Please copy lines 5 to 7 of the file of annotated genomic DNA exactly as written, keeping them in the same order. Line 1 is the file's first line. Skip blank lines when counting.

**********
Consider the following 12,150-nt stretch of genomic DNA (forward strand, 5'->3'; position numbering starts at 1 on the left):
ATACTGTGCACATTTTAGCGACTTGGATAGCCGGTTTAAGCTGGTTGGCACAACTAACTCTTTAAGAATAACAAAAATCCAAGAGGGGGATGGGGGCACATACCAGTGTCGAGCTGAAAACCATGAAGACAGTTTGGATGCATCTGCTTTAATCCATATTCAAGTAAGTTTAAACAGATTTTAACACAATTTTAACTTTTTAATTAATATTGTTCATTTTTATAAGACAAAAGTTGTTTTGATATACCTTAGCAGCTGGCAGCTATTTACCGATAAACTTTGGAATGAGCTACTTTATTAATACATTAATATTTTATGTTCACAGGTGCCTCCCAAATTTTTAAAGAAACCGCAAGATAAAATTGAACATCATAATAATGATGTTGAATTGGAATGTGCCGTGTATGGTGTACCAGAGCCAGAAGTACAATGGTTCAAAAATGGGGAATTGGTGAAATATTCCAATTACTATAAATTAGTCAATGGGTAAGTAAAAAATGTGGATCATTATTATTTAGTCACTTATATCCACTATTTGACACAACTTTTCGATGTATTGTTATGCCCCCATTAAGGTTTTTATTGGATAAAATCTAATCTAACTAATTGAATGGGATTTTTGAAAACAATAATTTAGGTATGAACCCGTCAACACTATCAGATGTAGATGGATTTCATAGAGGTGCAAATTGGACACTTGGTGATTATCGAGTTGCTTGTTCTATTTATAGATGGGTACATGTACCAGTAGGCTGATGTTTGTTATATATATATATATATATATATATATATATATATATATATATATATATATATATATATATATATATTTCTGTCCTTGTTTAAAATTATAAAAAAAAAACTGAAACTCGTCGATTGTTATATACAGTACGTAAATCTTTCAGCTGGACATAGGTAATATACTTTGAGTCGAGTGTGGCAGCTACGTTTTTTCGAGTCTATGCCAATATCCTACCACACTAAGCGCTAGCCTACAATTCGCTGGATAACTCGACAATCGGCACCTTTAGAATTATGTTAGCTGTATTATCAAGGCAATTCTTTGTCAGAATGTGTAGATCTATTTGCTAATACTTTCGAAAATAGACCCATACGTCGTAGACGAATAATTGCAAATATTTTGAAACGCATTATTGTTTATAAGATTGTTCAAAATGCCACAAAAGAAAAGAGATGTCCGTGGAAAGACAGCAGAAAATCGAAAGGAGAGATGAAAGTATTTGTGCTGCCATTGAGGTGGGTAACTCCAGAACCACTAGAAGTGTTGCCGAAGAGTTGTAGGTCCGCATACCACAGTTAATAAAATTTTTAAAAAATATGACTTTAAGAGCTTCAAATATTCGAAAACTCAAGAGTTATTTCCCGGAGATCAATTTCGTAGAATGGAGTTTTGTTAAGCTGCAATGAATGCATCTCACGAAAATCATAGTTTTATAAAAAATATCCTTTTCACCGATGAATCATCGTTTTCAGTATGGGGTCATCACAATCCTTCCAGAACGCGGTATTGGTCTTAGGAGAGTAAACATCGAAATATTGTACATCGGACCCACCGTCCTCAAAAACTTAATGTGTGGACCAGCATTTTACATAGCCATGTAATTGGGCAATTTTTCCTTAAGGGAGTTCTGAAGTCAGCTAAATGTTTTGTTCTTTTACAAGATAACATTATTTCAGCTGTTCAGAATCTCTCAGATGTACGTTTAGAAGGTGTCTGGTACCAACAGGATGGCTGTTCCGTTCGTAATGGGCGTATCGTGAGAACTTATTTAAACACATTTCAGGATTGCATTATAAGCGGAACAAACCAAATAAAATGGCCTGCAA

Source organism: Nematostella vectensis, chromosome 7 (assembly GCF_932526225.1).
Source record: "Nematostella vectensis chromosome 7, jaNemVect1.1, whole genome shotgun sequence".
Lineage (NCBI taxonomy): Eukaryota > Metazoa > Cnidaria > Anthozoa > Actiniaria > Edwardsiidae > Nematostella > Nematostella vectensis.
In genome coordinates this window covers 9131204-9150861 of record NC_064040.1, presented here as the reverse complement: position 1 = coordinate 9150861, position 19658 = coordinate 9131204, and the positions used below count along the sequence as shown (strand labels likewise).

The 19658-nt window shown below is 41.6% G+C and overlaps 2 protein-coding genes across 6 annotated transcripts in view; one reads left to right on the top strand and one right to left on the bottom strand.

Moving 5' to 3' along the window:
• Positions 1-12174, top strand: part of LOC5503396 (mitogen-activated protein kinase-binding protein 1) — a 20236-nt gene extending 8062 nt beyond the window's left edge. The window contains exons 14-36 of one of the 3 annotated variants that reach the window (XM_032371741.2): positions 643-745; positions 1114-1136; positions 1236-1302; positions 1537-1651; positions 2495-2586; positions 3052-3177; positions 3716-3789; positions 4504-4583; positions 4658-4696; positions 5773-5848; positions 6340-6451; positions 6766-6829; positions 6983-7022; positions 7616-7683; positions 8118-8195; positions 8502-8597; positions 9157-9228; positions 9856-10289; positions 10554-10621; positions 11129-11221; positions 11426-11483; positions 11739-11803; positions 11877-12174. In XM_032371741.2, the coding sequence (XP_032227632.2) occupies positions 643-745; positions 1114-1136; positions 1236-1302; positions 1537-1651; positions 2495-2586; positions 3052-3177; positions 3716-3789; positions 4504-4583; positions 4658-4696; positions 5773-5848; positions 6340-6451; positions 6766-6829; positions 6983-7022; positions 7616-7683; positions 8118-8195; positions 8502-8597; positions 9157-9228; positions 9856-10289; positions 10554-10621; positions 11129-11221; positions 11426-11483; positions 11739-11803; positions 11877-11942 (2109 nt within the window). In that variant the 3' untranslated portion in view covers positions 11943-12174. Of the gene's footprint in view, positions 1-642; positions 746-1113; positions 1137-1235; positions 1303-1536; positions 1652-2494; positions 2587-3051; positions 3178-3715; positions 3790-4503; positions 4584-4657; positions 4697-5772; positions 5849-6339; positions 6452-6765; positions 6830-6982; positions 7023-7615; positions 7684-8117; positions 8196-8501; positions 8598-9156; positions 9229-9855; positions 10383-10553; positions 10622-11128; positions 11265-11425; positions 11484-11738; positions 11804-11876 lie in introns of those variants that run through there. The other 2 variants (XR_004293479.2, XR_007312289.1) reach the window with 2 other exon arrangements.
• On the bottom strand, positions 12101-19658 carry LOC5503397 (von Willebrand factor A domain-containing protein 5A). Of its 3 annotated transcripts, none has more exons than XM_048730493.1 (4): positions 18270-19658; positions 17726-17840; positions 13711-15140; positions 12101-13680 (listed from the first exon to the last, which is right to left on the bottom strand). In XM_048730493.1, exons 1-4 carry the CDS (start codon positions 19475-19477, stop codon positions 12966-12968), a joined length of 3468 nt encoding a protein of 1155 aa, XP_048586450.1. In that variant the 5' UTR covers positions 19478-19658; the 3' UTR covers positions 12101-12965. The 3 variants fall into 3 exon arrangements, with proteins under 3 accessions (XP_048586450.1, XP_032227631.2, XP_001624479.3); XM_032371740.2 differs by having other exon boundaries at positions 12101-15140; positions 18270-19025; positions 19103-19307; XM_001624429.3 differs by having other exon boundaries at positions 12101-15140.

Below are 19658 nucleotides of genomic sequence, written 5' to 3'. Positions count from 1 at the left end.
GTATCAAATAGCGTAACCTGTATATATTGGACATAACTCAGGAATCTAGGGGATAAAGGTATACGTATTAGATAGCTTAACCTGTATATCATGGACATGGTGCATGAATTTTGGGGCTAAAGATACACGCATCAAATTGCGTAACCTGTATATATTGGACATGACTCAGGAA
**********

Lineage (NCBI taxonomy): Eukaryota > Metazoa > Cnidaria > Anthozoa > Actiniaria > Edwardsiidae > Nematostella > Nematostella vectensis.
In genome coordinates this window covers 9131204-9150861 of record NC_064040.1, presented here as the reverse complement: position 1 = coordinate 9150861, position 19658 = coordinate 9131204, and the positions used below count along the sequence as shown (strand labels likewise).

The 19658-nt window shown below is 41.6% G+C and overlaps 2 protein-coding genes across 6 annotated transcripts in view; one reads left to right on the top strand and one right to left on the bottom strand.